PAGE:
Bitter sweet farewell


The blues is the foundation, and it’s got to carry the top. The other part of the scene, the rock and roll and the jazz, are the walls of the blues.” — Luther Allison

‘Good bye’ is the hardest word to say and that was proved on September 10 when the five-day long event of ‘Himalayan Blues Festival 2007’ came to an end. The last day of the festival was held at the Nuchhe’s Organic Kitchen, Baluwatar. The venue choice for the finale was just perfect due its décor. The thatched hut, the green lawn and the fresh surrounding made it look like a small farm situated in the concrete jungle. Further the perfect mood for the blues music was set by the people and the place. Unlike the previous nights, the audience this time consisted of families, who had come to enjoy the music.

The first gig was presented by the Finnish band Black River Bluesman and the Croaking Lizard. There were youngsters seated at the back loosing themselves in the trance of the music being played. Couples were enjoying the music relishing the delicious food and children were running here and there stopping at times in front of the musicians amused to see them play such lively music. The second performance was supposed to be by JL Stiles and Pax Armada. However, Looza took on the stage since the band had not arrived at the venue on time. With Pooja Shrestha on vocals, the band was successful to keep the evening alive. At last Pax Armada entertained the audience with their Ragtime act and fabulous music. The last day of the festival came to an end earlier than the previous nights. “ It was a very good show, musicians were happy, audience were happy and the sponsors were happy, all in all it was a successful event,” said Shamik Kharel, organiser of the festival.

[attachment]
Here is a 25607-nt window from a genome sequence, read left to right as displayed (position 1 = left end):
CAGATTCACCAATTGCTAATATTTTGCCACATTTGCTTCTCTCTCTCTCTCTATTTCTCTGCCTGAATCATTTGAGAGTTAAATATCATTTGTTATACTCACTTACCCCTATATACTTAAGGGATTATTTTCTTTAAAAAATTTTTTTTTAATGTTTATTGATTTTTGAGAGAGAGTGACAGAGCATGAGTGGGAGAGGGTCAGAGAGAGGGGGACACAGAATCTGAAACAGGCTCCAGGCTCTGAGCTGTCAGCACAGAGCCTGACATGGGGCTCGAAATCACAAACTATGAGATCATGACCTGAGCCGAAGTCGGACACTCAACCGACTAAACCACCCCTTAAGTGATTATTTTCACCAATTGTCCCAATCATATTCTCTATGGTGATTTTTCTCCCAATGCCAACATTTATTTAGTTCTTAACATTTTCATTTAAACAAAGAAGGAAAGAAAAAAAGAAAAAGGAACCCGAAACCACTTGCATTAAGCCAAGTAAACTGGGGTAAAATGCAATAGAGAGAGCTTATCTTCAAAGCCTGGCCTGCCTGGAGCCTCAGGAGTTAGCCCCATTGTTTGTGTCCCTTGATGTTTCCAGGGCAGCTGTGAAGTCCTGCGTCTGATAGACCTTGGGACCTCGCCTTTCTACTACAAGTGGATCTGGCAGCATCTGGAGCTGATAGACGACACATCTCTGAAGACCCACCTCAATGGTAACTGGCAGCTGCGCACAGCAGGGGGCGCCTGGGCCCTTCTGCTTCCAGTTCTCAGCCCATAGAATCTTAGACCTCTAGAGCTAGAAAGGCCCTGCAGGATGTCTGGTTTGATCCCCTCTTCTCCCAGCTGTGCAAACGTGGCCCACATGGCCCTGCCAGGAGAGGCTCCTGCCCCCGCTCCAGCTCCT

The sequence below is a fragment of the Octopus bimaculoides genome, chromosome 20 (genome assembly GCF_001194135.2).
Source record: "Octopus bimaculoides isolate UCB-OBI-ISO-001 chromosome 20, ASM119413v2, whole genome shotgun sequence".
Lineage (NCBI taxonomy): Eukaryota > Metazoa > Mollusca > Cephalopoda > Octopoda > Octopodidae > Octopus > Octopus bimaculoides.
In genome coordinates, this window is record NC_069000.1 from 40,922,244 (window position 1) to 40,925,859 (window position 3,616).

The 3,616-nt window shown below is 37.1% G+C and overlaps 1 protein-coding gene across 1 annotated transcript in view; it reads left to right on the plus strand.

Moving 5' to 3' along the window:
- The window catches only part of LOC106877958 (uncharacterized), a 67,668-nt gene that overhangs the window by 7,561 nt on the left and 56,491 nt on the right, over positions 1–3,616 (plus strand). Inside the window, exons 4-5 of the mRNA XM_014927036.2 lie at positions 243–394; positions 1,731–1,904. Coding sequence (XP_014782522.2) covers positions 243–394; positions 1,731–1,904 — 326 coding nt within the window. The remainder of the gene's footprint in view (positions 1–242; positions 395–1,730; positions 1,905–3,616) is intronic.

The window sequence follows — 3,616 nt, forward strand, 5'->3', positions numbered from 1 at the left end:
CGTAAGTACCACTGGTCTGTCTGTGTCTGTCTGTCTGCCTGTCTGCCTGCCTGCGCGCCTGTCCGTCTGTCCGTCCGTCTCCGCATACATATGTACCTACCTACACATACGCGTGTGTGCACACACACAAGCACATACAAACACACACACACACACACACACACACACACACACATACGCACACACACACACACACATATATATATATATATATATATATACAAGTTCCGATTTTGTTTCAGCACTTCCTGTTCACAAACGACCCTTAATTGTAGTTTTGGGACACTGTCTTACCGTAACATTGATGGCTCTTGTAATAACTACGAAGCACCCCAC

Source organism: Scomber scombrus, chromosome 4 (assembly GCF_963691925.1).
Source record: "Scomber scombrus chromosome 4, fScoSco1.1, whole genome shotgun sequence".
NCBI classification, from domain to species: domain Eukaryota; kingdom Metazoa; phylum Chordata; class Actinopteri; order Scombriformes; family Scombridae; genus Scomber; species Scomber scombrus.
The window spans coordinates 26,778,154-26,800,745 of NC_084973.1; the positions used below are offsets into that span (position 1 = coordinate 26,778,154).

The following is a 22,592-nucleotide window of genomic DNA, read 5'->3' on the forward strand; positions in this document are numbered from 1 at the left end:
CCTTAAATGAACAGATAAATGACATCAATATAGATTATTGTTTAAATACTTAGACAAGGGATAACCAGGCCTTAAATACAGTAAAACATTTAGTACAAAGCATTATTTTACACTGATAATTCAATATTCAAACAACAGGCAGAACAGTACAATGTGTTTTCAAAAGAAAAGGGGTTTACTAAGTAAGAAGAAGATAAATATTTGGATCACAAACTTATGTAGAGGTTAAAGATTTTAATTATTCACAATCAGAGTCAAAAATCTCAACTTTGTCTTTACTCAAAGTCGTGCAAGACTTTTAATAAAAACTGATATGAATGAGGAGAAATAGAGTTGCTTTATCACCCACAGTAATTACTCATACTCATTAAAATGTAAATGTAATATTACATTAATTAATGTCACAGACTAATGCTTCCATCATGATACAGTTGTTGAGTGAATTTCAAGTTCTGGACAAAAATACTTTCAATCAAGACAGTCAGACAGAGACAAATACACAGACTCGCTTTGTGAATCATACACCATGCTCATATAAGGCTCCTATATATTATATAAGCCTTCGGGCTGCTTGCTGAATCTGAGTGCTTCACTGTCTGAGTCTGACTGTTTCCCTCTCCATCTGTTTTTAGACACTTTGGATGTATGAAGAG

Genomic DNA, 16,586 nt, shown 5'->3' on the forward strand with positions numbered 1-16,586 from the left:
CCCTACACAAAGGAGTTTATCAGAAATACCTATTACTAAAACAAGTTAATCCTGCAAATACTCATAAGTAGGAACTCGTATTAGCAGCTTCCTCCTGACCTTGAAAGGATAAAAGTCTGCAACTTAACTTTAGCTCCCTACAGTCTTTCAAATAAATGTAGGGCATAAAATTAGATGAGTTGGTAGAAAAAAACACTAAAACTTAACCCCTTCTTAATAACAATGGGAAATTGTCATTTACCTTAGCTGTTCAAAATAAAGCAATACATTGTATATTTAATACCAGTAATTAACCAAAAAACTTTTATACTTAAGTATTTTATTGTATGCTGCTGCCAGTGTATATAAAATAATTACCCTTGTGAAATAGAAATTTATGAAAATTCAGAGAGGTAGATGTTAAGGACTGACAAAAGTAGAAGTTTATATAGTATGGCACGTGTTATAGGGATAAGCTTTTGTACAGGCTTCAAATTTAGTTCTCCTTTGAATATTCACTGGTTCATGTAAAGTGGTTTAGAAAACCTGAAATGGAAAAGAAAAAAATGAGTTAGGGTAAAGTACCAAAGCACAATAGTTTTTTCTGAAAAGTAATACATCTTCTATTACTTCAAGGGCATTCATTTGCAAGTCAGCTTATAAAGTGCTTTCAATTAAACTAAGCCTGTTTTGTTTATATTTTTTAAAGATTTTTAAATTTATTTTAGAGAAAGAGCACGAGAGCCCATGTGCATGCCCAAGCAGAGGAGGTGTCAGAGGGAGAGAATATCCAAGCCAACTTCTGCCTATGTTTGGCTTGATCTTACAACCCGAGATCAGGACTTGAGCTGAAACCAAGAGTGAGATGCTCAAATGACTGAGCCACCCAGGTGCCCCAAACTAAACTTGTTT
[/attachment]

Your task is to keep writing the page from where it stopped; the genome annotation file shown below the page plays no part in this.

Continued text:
“We brought international Blues artistes and bands so were pretty confident it would work

for us. I am very much thankful to everyone involved in this event, sponsors, sound system providers, musicians and audience. This festival was listed among the international blues festival and was well received by all, we have set a benchmark and we will work even harder for blues festival next year and hope it will be even better and bigger,” added Kharel.

May be its not the time to bid goodbye, they are just taking a break. As the organisers promise to be back next year with other artistes for the second ‘Himalayan Blues Festival’, till then lets cherish the musical memories of the festival. The festival was organised by in association with Blues room, a blues music society in Nepal.